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Med Sci (Paris). 2019 Mar;35(3):245-251. doi: 10.1051/medsci/2019030. Epub 2019 Apr 1.

[Why the mutation rate never reaches zero?]

[Article in French]

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Laboratoire Évolution, Génomes, Comportement, Écologie, UMR9191, CNRS, IRD, Univ Paris-Sud, Université Paris-Saclay, 91198 Gif-sur-Yvette, France - Université Paris-Diderot, UFR des sciences du vivant, Sorbonne Paris Cité, Paris, France.
Université Paris-Diderot, UFR des sciences du vivant, Sorbonne Paris Cité, Paris, France - Laboratoire Interdisciplinaire des Énergies de Demain, UMR 8236 CNRS, Bâtiment Lamarck, 35, rue Hélène Brion 75013 Paris, France.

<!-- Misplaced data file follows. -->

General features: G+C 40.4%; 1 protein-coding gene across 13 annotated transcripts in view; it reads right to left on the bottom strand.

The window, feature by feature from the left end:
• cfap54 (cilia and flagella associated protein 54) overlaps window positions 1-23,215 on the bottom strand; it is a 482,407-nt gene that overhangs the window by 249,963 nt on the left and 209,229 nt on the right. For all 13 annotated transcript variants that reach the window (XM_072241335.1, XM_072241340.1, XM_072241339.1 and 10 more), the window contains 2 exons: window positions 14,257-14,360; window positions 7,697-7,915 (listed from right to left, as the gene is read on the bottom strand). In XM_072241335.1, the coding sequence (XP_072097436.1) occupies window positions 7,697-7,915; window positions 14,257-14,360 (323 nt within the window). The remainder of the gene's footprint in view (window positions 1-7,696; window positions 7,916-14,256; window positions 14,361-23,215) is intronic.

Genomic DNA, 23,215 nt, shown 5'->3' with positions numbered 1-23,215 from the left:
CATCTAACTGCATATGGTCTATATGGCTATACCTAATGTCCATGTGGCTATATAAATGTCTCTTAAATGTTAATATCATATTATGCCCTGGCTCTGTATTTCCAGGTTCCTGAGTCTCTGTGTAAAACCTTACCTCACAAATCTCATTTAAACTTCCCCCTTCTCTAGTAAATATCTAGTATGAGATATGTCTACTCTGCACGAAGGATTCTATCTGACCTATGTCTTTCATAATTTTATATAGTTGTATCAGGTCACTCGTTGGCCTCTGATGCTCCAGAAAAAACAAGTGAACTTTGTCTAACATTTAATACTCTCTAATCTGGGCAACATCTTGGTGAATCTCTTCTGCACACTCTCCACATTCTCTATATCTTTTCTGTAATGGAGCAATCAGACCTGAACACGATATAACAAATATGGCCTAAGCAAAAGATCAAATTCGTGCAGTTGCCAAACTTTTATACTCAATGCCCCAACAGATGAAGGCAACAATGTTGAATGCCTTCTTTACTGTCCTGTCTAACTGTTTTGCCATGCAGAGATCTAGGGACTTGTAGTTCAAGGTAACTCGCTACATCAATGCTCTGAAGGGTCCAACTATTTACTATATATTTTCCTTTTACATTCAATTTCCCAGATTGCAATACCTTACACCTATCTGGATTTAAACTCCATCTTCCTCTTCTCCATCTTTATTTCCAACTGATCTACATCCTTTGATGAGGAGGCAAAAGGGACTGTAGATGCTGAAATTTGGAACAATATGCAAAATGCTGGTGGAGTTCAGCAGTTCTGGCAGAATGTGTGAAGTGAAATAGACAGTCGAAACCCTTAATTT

Alfred H. Sturtevant was the first to raise the question: why does the mutation rate not become reduced to zero? Indeed, most new mutations with a phenotypic effect are deleterious. Therefore, individuals who produce less mutants produce more viable and fertile offspring. Consequently, natural selection should increase the frequency of antimutator genotypes and progressively reduce the mutation rate to zero. However, no species has ever been found with a mutation rate equal to zero. Recent analyses suggest that setting the mutation rate above zero depends mainly on the effective size of the genome and the effective population size. The mutation rate is a trade-off between natural selection that operates to improve replication fidelity and the random genetic drift that sets the ultimate lower limit. This trade off illustrates the limitation of the power of natural selection in a world where natural populations have a finite size.


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